One of the more exciting new features heading to supported iOS devices is the new “CarKey” API.

Unfortunately, Apple hasn’t actually announced anything related to the new API discovered in the first developer beta of iOS 13.4, but that doesn’t mean it’s not a feature the company is working on. The CarKey API will allow iOS (and watchOS) users to lock, unlock, and start supported vehicles.

But the feature will also make it possible to send a digital car key, too. This particular feature was touched on with the first developer beta, but with the second developer beta seeded earlier today we have confirmation that sharing a digital key will be as easy as sending a text through the Messages app (via MacRumors).

Sharing a digital key means you are giving someone else temporary or permanent access to your vehicle. And sharing a key will be relatively easy. As noted in the report, you will be able to “send” your digital key to someone in a text message or iMessage through the stock Messages app. It will only be possible when in a conversation with another individual. You won’t be able to share a digital key in a group conversation.

Language discovered in the second developer beta of iOS 13.4 says as much:

CarKey is not available in group conversations. You can send CarKey in conversations with an individual.

To make it work, the vehicle needs to have an NFC reader installed inside the car, and users will be able to use an iPhone or an Apple Watch to lock, unlock, start, stop, or access the vehicle. As mentioned earlier, access is either permanent or temporary based on your needs and the individual you are sharing the key with.

Those who do receive the text message with the digital key will receive some straightforward instructions, too:

[Vehicle Owner] invited you to use their [Vehicle Model] with unlock & drive access. This allows you to use your ‌iPhone‌ and ‌Apple Watch‌ to unlock/lock the car, start the engine and drive.

There is an Express Mode associated with CarKey, too. This means it will work like Express Transit, so you won’t have to authenticate every single time with Face ID, Touch ID, or a passcode. However, by default it looks like the CarKey feature will require the biometric authentication to function properly.

NFC support in automobiles is not a widespread feature by any means, so it will be interesting how this rollout works. Apple will be partnering with automobile manufacturers to make it a worthwhile addition, though, similar to CarPlay. One has to hope that adoption from auto manufacturers goes a lot smoother than it did for CarPlay, though.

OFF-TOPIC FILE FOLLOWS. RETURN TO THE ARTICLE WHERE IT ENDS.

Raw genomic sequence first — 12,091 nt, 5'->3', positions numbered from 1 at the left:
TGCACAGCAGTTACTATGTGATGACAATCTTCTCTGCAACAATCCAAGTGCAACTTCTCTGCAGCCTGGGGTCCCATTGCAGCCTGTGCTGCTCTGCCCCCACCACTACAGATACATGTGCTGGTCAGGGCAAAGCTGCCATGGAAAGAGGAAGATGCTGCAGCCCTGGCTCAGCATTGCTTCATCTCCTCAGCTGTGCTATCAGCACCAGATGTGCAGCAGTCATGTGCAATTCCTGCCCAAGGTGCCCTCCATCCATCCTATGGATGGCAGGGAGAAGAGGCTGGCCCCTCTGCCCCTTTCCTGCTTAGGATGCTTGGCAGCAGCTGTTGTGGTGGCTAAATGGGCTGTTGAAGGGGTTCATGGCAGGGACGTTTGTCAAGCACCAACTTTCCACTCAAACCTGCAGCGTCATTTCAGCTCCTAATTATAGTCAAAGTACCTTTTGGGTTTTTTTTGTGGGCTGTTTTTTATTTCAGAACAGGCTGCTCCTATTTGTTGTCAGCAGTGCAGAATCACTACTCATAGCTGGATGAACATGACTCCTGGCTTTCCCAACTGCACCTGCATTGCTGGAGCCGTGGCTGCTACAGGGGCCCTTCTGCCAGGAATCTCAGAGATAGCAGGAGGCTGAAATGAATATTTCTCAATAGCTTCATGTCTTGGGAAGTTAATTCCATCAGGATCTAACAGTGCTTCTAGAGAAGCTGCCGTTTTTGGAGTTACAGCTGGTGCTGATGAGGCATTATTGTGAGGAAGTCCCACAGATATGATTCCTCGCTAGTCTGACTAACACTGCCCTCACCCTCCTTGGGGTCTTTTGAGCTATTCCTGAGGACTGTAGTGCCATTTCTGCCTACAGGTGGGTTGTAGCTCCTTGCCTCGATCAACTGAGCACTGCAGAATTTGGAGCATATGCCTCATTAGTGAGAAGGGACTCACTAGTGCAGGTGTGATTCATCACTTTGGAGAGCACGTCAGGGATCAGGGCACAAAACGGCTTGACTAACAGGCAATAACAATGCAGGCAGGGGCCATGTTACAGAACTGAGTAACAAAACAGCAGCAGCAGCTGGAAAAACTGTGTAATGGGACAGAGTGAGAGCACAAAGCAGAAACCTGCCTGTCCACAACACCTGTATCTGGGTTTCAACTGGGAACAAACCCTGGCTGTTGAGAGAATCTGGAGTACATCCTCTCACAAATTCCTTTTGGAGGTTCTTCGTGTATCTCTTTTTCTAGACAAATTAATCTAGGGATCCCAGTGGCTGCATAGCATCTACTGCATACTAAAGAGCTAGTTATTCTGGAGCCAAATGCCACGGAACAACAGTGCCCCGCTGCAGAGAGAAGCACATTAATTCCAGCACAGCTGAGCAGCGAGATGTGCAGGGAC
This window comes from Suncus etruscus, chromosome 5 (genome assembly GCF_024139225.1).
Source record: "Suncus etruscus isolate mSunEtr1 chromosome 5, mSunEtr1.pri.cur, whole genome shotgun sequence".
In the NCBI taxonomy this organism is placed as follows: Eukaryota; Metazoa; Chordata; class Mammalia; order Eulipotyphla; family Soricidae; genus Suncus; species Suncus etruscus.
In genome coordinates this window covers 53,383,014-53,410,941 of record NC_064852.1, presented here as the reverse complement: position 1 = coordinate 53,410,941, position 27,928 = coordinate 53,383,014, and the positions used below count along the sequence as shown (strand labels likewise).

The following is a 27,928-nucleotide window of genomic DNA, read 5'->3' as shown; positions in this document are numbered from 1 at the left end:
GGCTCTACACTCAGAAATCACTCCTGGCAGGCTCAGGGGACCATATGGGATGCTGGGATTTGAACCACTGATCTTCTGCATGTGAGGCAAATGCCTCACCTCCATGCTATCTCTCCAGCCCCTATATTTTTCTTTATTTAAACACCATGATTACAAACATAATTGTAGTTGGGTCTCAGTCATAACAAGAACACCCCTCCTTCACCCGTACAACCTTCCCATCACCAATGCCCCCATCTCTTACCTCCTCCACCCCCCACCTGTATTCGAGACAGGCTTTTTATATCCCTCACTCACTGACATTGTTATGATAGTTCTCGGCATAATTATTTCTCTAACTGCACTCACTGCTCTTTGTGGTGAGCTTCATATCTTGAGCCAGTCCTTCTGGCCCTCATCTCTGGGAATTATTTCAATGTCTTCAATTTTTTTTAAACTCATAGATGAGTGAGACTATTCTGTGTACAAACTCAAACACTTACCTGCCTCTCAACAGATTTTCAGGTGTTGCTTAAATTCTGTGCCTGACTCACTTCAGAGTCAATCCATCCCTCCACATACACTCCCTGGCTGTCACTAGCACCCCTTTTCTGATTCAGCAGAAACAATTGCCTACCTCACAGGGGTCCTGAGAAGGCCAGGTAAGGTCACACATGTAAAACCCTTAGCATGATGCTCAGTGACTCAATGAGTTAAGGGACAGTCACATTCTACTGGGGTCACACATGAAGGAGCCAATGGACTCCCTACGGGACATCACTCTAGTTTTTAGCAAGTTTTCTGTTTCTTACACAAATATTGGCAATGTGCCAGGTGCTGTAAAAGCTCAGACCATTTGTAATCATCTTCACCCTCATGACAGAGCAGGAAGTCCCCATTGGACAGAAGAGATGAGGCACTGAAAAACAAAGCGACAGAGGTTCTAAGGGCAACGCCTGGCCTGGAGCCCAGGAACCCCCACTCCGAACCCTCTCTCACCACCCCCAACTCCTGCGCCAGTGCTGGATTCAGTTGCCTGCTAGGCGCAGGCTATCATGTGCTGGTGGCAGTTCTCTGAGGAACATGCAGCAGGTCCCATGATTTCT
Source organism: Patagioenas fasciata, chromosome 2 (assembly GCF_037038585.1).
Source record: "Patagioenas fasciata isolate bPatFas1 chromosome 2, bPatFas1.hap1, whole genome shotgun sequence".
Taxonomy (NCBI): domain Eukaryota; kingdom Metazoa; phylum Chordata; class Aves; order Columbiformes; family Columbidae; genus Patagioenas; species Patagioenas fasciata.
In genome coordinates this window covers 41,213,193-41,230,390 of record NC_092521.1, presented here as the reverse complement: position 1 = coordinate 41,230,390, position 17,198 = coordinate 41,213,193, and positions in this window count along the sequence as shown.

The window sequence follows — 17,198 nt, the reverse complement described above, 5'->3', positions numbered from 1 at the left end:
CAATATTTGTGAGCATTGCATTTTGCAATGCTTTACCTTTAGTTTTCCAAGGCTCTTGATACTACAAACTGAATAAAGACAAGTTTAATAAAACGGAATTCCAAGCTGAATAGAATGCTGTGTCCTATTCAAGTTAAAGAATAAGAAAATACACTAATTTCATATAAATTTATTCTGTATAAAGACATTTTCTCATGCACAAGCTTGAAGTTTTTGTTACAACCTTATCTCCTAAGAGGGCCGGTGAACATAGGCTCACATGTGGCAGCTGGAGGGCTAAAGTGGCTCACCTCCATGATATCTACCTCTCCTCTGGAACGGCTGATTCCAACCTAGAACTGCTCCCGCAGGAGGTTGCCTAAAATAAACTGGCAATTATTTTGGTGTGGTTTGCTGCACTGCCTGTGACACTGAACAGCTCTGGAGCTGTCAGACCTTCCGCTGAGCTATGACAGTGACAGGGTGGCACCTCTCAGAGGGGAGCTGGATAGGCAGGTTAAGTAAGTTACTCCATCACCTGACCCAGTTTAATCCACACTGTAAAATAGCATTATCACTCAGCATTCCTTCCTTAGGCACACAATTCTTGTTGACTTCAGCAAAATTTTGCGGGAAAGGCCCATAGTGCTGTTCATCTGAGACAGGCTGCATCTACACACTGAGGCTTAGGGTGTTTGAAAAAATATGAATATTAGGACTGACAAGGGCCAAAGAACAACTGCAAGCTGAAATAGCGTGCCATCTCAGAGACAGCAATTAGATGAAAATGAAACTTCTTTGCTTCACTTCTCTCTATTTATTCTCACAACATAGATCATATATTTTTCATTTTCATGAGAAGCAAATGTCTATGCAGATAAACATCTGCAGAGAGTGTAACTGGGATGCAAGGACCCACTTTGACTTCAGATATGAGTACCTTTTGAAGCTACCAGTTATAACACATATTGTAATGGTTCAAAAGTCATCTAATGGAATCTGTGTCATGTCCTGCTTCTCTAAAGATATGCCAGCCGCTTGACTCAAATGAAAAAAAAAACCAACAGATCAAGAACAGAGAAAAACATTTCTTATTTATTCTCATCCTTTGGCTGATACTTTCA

As noted in the original report, Apple is part of the Car Connectivity Consortium (CCC), which has already developed an NFC-based digital key specification, which initially saw the light of day at the end of 2019:

Apple is a member of the Car Connectivity Consortium (CCC), which has developed an NFC-based Digital Key 2.0 specificationmade available at the end of 2019. The new specification establishes a secure connection between mobile devices and vehicles over NFC.

The CCC already has its sights set on what’s next, though. The consortium is working on a Digital Key 3.0 which will work with not only Bluetooth Le but also Ultra Wideband (UWB) technology. UWB features are already present in the iPhone 11 and iPhone 11 Pro, so it stands to reason that Apple will continue to use the technology in subsequent iPhone models, too.

Considering the presence of the CarKey API in iOS 13.4’s developer betas, it is possible this feature sees the light of day with the public launch of the mobile operating system in the near future. However, it’s also possible Apple will hold off on a public launch of the feature until after it can properly show it off later this year at the annual Worldwide Developers Conference (WWDC), which typically takes place at the beginning of June.

Either way, we don’t have long to wait before the CarKey feature goes official. What do you think? Is this a worthwhile feature you’re looking forward to?